Betsy Ross Bridge is a continuous steel truss bridge that spans the Delaware River at the head of Philadelphia, Pennsylvania, and up to Pennsauken, New Jersey. The construction of the bridge was carried out from 1969 to 1974. The grand opening took place in 1976 during the celebration of the 200th anniversary of US independence.
Betsy Ross Bridge also has another name - the Ross Memorial Bridge. But the Betsy Ross Bridge is the more common name. The Delaware River Ports Authority maintains and services the bridge in Pennsylvania and New Jersey.
Betsy Ross Bridge Facts
It was initially planned that the bridge would be named Delair Bridge. However, the decision was later changed in favor of the creator of the first American flag, Betsy Ross. It is worth noting that the Betsy Ross Bridge was the first automobile bridge to be named after a woman in the United States. Betsy Ross adjoins the mouth of Frankford Creek. During the construction of the Betsy Ross Bridge, tombstones were used as riprap on the embankments.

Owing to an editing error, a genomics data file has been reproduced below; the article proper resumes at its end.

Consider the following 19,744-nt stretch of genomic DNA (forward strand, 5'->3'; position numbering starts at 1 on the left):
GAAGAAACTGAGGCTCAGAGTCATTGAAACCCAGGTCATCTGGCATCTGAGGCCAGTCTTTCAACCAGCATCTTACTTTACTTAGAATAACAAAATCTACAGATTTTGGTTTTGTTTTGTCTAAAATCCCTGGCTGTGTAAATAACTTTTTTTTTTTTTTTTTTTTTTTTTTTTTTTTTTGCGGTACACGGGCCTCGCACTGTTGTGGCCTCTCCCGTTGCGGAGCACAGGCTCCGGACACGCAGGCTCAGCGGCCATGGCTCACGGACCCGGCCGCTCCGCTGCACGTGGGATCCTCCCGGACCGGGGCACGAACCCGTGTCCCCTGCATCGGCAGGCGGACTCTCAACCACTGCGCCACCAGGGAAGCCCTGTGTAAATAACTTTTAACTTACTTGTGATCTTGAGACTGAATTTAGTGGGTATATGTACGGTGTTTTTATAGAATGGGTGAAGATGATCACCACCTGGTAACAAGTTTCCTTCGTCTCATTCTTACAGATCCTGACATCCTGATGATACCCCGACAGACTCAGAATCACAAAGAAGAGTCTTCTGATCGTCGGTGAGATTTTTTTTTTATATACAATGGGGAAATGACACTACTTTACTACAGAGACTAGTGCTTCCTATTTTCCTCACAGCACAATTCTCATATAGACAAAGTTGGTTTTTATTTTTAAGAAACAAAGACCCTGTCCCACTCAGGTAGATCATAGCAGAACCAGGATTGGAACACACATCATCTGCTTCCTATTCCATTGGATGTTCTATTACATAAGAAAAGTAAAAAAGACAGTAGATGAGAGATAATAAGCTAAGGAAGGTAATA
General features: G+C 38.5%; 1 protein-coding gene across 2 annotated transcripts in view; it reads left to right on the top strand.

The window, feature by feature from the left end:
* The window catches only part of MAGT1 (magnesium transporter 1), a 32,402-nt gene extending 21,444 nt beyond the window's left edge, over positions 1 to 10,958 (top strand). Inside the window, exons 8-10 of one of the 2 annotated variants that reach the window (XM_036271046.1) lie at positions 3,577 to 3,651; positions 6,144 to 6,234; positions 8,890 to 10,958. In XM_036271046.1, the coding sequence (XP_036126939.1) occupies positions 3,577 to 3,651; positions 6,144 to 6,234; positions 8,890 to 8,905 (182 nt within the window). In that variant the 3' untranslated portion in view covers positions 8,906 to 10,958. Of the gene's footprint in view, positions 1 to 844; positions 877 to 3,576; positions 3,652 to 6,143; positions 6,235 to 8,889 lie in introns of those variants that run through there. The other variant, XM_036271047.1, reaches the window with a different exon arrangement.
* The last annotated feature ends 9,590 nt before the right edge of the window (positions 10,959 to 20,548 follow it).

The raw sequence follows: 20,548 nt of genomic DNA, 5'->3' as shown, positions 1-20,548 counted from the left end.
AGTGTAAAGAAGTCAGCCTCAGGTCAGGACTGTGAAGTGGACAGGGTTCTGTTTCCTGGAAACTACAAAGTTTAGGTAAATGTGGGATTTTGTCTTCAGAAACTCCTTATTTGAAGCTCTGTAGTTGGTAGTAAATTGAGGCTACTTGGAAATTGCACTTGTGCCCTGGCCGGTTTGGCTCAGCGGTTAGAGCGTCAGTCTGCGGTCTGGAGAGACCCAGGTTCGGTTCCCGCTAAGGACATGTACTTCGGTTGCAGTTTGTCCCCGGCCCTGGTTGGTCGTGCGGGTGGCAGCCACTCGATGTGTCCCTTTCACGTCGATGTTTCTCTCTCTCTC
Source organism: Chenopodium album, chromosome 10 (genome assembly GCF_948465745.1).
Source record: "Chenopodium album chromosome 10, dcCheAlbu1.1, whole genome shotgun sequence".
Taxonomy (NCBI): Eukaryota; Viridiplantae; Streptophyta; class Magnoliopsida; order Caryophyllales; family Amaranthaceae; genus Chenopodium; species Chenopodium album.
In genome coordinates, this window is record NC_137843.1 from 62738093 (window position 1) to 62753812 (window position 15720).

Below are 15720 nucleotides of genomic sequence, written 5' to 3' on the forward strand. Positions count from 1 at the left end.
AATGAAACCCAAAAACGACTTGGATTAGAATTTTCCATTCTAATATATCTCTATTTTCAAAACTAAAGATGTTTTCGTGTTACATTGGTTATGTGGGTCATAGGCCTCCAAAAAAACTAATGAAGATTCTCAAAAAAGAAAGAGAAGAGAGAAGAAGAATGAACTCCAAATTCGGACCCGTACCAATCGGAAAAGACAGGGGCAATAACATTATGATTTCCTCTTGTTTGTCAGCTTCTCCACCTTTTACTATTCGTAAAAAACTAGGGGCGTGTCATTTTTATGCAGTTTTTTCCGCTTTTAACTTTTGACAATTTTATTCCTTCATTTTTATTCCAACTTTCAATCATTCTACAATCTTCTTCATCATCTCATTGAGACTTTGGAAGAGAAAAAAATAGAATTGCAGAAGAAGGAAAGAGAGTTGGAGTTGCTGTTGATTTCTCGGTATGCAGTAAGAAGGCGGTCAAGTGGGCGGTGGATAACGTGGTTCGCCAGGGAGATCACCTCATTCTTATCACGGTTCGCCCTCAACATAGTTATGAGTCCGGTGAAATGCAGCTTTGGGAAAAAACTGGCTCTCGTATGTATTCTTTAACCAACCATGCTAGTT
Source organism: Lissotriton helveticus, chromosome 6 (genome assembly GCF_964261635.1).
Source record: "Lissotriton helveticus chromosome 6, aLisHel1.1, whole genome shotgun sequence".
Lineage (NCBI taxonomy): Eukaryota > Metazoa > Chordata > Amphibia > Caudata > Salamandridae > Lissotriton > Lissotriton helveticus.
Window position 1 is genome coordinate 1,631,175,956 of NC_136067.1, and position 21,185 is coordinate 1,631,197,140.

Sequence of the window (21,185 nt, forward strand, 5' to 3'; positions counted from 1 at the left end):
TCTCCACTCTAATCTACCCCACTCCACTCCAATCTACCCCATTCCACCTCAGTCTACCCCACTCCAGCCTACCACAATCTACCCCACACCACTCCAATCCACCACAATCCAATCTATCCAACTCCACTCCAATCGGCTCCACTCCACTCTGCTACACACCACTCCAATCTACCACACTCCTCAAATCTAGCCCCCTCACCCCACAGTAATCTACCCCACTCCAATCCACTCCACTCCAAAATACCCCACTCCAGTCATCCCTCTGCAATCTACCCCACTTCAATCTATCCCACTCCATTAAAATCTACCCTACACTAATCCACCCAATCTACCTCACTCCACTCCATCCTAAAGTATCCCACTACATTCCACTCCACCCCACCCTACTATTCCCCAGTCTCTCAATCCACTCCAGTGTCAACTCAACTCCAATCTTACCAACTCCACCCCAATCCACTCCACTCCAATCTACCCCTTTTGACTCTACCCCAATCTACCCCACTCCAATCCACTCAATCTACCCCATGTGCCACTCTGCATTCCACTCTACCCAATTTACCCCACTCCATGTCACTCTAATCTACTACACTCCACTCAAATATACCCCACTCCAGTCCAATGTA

The bridge was not opened to traffic immediately after construction. The delays were caused by disputes with the communities where the Richmond Street ramps were placed. There were problems with heavy trucks. Some believed that the bridge would not be able to withstand significant loads. But after a while, the problems were solved.
Betsy Ross Bridge specifications
Today, the road on the Betsy Ross Bridge acts as a high-level, multi-lane bypass of the three-lane Tacony-Palmyra Bridge. In 1988, the Betsy Ross Bridge was connected to Interstate 90 in New Jersey.
The Betsy Ross Bridg technical parameters:
total length - 2.5 thousand meters;
identification number - 4500011;
the longest span is 222 meters;
clearance above/below - 11.48 and 41 meters, respectively;
throughput - the bridge receives traffic in more than 39 thousand cars daily.
Tolls are charged in one direction only when entering Pennsylvania. The toll may increase depending on the tonnage of the vehicle.